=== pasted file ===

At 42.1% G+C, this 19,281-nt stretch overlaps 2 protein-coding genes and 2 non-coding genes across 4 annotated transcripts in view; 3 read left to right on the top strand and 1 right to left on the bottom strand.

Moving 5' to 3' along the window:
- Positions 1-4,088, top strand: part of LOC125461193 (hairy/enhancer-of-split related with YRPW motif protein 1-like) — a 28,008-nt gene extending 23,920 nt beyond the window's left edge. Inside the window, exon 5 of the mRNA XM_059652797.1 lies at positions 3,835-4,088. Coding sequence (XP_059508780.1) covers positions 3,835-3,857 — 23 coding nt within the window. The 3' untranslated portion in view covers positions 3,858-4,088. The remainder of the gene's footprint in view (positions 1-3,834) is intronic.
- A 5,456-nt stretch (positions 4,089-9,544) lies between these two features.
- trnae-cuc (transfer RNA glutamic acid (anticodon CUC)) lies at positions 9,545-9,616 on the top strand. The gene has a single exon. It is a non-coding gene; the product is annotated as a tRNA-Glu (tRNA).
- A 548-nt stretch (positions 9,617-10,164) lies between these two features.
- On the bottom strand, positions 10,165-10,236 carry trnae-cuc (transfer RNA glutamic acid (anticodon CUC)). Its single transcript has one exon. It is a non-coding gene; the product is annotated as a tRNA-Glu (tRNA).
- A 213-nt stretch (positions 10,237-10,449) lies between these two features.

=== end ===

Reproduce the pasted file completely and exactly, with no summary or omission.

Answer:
At 42.1% G+C, this 19,281-nt stretch overlaps 2 protein-coding genes and 2 non-coding genes across 4 annotated transcripts in view; 3 read left to right on the top strand and 1 right to left on the bottom strand.

Moving 5' to 3' along the window:
- Positions 1-4,088, top strand: part of LOC125461193 (hairy/enhancer-of-split related with YRPW motif protein 1-like) — a 28,008-nt gene extending 23,920 nt beyond the window's left edge. Inside the window, exon 5 of the mRNA XM_059652797.1 lies at positions 3,835-4,088. Coding sequence (XP_059508780.1) covers positions 3,835-3,857 — 23 coding nt within the window. The 3' untranslated portion in view covers positions 3,858-4,088. The remainder of the gene's footprint in view (positions 1-3,834) is intronic.
- A 5,456-nt stretch (positions 4,089-9,544) lies between these two features.
- trnae-cuc (transfer RNA glutamic acid (anticodon CUC)) lies at positions 9,545-9,616 on the top strand. The gene has a single exon. It is a non-coding gene; the product is annotated as a tRNA-Glu (tRNA).
- A 548-nt stretch (positions 9,617-10,164) lies between these two features.
- On the bottom strand, positions 10,165-10,236 carry trnae-cuc (transfer RNA glutamic acid (anticodon CUC)). Its single transcript has one exon. It is a non-coding gene; the product is annotated as a tRNA-Glu (tRNA).
- A 213-nt stretch (positions 10,237-10,449) lies between these two features.